Five days ago the Red Sox claimed backup catcher Max Ramirez from the Rangers. They’d wanted him since a trade of Mike Lowell for him fell through last year. Guess they didn’t want him too bad, though, because they waived him today when they signed Hideki Okajima. The Cubs have now claimed Ramirez.
For anyone wanted to really plumb the depths of this move, please read McCovey Chronicles’ take on backup catchers from last week. Bonus: it was even about Max Ramirez. Their take on him, in a nutshell: even if he’s a highly sought-after backup, he’s fundamentally interchangeable with every other backup catcher out there over the course of 150 plate appearances or so. His quality only matters if he’s going to fill in for the starter for a long time. But, if your starter is someone as good as Buster Posey, your season is probably a lost cause anyway if he goes down, and that’s the case no matter how nice your backup is.
Geovany Soto isn’t as good as Buster Posey. But he’s good enough that, if he’s out for an extended time, the Cubs are kinda screwed. Whether the backup is Joe Schmo, Max Ramirez or the Molinas’ second cousin doesn’t really matter.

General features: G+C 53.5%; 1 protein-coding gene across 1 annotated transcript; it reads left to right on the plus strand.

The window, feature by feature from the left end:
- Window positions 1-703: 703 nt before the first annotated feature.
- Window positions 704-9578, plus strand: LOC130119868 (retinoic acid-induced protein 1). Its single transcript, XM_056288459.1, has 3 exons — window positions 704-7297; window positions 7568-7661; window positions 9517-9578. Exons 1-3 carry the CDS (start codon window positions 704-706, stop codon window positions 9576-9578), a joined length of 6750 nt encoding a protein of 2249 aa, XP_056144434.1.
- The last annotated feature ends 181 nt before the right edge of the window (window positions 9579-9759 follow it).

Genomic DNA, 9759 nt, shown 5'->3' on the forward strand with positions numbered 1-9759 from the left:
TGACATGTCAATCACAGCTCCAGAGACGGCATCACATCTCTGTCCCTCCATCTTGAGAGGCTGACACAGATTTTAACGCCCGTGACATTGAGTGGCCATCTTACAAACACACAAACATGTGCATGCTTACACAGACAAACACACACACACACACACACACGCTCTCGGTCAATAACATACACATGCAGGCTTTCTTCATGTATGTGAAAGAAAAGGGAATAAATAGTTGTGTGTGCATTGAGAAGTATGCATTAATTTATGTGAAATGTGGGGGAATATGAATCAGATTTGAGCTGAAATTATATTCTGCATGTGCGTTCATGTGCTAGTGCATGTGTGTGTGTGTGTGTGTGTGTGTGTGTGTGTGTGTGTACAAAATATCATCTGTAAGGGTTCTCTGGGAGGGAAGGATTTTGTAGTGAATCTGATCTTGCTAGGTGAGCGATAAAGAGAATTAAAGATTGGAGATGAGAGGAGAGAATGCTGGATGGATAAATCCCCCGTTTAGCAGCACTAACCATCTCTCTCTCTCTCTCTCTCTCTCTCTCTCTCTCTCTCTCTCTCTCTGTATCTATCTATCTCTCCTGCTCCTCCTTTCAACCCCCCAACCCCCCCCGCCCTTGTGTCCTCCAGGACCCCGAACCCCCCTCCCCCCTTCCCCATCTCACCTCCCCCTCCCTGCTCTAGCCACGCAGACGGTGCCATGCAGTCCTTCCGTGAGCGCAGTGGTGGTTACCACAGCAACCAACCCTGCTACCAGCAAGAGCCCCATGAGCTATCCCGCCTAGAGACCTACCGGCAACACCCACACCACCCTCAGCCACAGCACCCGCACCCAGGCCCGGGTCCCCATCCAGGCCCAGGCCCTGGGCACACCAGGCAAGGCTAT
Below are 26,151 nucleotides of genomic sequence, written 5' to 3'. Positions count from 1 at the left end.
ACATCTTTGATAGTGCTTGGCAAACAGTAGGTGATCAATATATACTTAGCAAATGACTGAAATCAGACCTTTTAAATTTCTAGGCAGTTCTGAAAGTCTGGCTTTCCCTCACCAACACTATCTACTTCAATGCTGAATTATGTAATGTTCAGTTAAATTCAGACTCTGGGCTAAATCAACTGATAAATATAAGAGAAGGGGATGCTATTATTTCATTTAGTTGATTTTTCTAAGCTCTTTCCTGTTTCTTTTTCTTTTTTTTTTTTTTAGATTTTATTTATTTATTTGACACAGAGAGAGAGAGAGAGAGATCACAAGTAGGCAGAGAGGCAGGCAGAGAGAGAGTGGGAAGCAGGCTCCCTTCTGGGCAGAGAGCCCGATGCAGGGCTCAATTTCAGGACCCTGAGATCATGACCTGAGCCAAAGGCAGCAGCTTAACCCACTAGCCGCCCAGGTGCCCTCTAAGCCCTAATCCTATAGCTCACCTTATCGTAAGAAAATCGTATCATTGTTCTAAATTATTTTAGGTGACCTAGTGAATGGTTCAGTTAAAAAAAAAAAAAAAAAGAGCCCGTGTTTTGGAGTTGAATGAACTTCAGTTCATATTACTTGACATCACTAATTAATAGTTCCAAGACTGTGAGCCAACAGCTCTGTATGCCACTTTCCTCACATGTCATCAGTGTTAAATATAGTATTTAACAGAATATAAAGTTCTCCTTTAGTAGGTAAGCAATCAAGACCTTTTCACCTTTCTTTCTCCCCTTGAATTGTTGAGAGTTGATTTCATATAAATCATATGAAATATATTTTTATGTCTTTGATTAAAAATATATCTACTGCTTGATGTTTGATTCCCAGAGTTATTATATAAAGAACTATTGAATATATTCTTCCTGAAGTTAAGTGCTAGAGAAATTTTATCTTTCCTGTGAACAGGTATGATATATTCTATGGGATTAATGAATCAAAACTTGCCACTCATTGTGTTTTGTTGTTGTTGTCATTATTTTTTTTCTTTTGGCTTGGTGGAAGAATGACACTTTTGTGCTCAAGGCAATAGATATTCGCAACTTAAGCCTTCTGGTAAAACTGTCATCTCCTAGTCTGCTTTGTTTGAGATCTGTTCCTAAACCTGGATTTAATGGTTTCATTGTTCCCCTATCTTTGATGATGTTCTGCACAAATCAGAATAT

The Rockies announced a minor swap of relief pitchers on Monday evening. The Cubs sent lefty Zac Rosscup to the Rockies in exchange for right-hander Matt Carasiti.
Rosscup, 29, was designated for assignment by the Cubs last Thursday. He spent only two-thirds of an inning in the majors this year and has a 5.32 career ERA across 47 1/3 innings. Rosscup has spent most of the season with Triple-A Iowa, posting a 2.60 ERA in 27 2/3 innings.
Carasiti, 25, spent 15 2/3 innings in the majors last year, putting up an ugly 9.19 ERA. With Triple-A Albuquerque this season, he compiled a 2.37 ERA and a 43/13 K/BB ratio in 30 1/3 innings.
The Associated Press reported that on Monday, the U.S. Court of Appeals for the 9th Circuit affirmed a district court ruling which holds that the minor leagues are exempt from federal antitrust law, just like the major leagues.
In 2015, four minor leaguers sued Major League Baseball, alleging that MLB violated antitrust laws with its hiring and employment policies. They accused MLB of “restrain[ing] horizontal competition between and among” franchises and “artificially and illegally depressing” the salaries of minor league players.
The U.S. Court of Appeals said the players failed to state an antitrust claim, as the Curt Flood Act of 1998 exempted Minor League Baseball explicitly from antitrust laws.
This case is separate from the Aaron Senne case in which Major League Baseball is accused of violating the Fair Labor Standards Act. That case was recertified as a class action lawsuit in March. In December, Major League Baseball established a political action committee (PAC), which came months after two members of Congress sought to change language in the FLSA so that minor league players could continue to be paid substandard wages.